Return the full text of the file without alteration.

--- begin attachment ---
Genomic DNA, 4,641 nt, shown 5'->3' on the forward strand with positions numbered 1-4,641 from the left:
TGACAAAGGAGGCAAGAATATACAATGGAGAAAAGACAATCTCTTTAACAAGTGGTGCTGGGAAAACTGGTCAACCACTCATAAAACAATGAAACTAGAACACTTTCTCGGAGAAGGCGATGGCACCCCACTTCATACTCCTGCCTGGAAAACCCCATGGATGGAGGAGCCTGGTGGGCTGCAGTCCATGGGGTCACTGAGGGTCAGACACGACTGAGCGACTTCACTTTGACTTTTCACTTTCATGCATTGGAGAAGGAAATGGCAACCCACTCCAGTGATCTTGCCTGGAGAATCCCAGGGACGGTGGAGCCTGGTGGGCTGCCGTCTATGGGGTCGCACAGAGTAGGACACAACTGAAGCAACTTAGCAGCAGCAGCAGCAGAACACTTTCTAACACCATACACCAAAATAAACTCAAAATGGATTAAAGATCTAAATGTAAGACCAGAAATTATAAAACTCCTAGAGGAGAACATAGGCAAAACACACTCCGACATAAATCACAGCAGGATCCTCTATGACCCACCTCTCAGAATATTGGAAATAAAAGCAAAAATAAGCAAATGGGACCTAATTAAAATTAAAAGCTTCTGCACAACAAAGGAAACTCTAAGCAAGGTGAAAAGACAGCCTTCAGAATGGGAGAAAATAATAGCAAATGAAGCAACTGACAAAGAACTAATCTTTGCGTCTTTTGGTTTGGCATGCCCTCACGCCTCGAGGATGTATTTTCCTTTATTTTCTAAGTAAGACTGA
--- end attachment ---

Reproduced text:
Genomic DNA, 4,641 nt, shown 5'->3' on the forward strand with positions numbered 1-4,641 from the left:
TGACAAAGGAGGCAAGAATATACAATGGAGAAAAGACAATCTCTTTAACAAGTGGTGCTGGGAAAACTGGTCAACCACTCATAAAACAATGAAACTAGAACACTTTCTCGGAGAAGGCGATGGCACCCCACTTCATACTCCTGCCTGGAAAACCCCATGGATGGAGGAGCCTGGTGGGCTGCAGTCCATGGGGTCACTGAGGGTCAGACACGACTGAGCGACTTCACTTTGACTTTTCACTTTCATGCATTGGAGAAGGAAATGGCAACCCACTCCAGTGATCTTGCCTGGAGAATCCCAGGGACGGTGGAGCCTGGTGGGCTGCCGTCTATGGGGTCGCACAGAGTAGGACACAACTGAAGCAACTTAGCAGCAGCAGCAGCAGAACACTTTCTAACACCATACACCAAAATAAACTCAAAATGGATTAAAGATCTAAATGTAAGACCAGAAATTATAAAACTCCTAGAGGAGAACATAGGCAAAACACACTCCGACATAAATCACAGCAGGATCCTCTATGACCCACCTCTCAGAATATTGGAAATAAAAGCAAAAATAAGCAAATGGGACCTAATTAAAATTAAAAGCTTCTGCACAACAAAGGAAACTCTAAGCAAGGTGAAAAGACAGCCTTCAGAATGGGAGAAAATAATAGCAAATGAAGCAACTGACAAAGAACTAATCTTTGCGTCTTTTGGTTTGGCATGCCCTCACGCCTCGAGGATGTATTTTCCTTTATTTTCTAAGTAAGACTGA